THE FIGHT FOR GOOD GOVERNMENT IN LOS ANGELES — ROUND TWO
For the past 19 years, Angelenos have been misled, hoodwinked, and cheated. It all began with the election of Mayor Richard J. Riordan. He knew before he took the Oath of Office that the City’s “weak mayor” Charter wouldn’t let him implement his Managers Must Manage plan. He lied. He was sworn in. And he quickly began trashing the Charter he’d promised to uphold.
Riordan’s first action was to degrade the Board of Civil Service Commissioners. In doing that, he violated Charter Section 101, which vested the Board with rule-making power. Moreover, he ignored four court decisions cited in that Section that amplified the Board’s rule-making power.
Riordan also trampled Charter Section 102, which required that all rule changes be printed for distribution by the Board, and published in the official paper. Section 102 also required that the public be given 30 days to obtain copies of all such changes before they become effective.
And when he downsized the Board and usurped its powers, Mayor Riordan violated Charter Section 114. That Section provided that “the Board shall investigate the enforcement of this Article and its rules, and the conduct and action of the appointees in the classified civil service of this City.”
Obviously, Mayor Riordan was not greatly burdened by his promise to uphold the City Charter.
As a successful venture capitalist, he’d been openly critical of civil service. It was his view that a part-time Board could simply not hold department managers accountable.
Under the Riordan Paradigm, the Board would have no oversight responsibility. Department managers would be given more power; within limits, they’d be expected to operate their own agencies, and they’d be accountable only to the Mayor’s office.
For his first seven years in office, Mayor Riordan was busy setting up and defending his Managers Must Manage plan. Simultaneously, he was working to get a new City Charter approved by the voters. His hope was that the new Charter would look more like his plan, less like civil service.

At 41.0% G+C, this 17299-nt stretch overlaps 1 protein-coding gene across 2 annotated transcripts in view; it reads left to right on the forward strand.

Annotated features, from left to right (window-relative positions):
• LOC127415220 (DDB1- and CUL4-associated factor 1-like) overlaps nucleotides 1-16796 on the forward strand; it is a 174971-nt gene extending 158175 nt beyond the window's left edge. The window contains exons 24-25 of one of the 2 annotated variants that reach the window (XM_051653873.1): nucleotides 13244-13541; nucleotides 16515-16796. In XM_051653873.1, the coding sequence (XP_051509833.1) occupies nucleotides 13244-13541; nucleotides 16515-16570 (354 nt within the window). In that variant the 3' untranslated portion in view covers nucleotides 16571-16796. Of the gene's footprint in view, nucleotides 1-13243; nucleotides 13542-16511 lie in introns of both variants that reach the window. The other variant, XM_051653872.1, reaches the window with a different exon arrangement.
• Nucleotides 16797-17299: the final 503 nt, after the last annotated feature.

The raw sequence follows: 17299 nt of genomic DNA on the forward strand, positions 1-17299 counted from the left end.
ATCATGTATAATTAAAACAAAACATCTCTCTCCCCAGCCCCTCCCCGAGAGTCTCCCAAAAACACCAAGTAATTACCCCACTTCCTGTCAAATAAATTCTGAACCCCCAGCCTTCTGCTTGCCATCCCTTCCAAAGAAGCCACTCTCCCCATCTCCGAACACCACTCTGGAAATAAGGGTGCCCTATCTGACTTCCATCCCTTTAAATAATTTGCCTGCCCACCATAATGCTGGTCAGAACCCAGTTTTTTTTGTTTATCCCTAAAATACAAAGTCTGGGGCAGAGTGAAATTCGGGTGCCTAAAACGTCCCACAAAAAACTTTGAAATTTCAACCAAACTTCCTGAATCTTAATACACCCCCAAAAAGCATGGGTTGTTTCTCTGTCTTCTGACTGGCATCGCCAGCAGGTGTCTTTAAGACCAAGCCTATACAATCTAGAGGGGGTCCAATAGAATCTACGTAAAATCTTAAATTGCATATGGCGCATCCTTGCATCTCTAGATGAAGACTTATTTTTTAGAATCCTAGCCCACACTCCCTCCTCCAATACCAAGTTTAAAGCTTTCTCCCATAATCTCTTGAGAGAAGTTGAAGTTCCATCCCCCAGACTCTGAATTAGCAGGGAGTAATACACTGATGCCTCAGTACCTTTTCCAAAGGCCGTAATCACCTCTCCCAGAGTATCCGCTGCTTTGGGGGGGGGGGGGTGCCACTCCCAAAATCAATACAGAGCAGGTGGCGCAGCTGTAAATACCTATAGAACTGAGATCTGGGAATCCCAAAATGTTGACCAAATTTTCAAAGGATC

Well, the City’s new Charter was approved by the voters on June 8, 1999. It would become effective on July 1, 2000. But to Riordan’s bitter disappointment, the new Charter retains an active, semi-independent Board of Civil Service Commissioners.
With one year left before he’d be termed out, Riordan insisted that the new Charter allows the City to ignore two Sections listed under the heading “PERSONNEL DEPARTMENT”: Section 540, Powers and Duties of the Department; and Section 541, Board of Civil Service Commissioners.
It may sound like a bad joke, but both of Boss Riordan’s successors, Mayor Hahn and Mayor Villaraigosa, embraced the New Paradigm! And like the Boss, they refused to explain how the people of Los Angeles benefit when the Charter the voters approved is trampled — when the City’s civil service system is routinely violated.
The current Mayor, Antonio R. Villaraigosa, has about one year left before he’s termed out. But before he leaves, he must be held to account for his seven-year record of corrupting the City’s civil service system. Villaraigosa has previously ignored questions that must now be answered:
— With the civil service system dismantled, who enforces the personnel-related provisions of the Charter, and the rules of the Board of Civil Service Commissioners?
— With the Board of Civil Service Commissioners degraded, who determines if new rules are needed, or existing rules need to be amended to comply with Federal regulations?
Contact this writer at email@example.com.